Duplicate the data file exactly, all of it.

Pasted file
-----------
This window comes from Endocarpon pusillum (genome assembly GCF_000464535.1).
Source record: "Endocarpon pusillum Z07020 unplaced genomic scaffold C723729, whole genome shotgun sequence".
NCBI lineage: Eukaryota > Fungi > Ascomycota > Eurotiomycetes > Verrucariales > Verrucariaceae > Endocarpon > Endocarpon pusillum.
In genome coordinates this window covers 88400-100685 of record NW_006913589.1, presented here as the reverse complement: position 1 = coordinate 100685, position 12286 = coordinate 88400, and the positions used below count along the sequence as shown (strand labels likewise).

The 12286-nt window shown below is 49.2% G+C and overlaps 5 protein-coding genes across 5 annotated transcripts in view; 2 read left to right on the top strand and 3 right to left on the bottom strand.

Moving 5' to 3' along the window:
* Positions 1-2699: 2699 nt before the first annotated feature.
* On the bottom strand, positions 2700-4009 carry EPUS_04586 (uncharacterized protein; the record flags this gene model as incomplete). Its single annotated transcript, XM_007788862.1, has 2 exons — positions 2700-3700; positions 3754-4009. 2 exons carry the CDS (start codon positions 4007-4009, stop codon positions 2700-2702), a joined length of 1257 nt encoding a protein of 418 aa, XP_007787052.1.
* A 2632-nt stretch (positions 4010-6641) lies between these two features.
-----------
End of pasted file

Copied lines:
This window comes from Endocarpon pusillum (genome assembly GCF_000464535.1).
Source record: "Endocarpon pusillum Z07020 unplaced genomic scaffold C723729, whole genome shotgun sequence".
NCBI lineage: Eukaryota > Fungi > Ascomycota > Eurotiomycetes > Verrucariales > Verrucariaceae > Endocarpon > Endocarpon pusillum.
In genome coordinates this window covers 88400-100685 of record NW_006913589.1, presented here as the reverse complement: position 1 = coordinate 100685, position 12286 = coordinate 88400, and the positions used below count along the sequence as shown (strand labels likewise).

The 12286-nt window shown below is 49.2% G+C and overlaps 5 protein-coding genes across 5 annotated transcripts in view; 2 read left to right on the top strand and 3 right to left on the bottom strand.

Moving 5' to 3' along the window:
* Positions 1-2699: 2699 nt before the first annotated feature.
* On the bottom strand, positions 2700-4009 carry EPUS_04586 (uncharacterized protein; the record flags this gene model as incomplete). Its single annotated transcript, XM_007788862.1, has 2 exons — positions 2700-3700; positions 3754-4009. 2 exons carry the CDS (start codon positions 4007-4009, stop codon positions 2700-2702), a joined length of 1257 nt encoding a protein of 418 aa, XP_007787052.1.
* A 2632-nt stretch (positions 4010-6641) lies between these two features.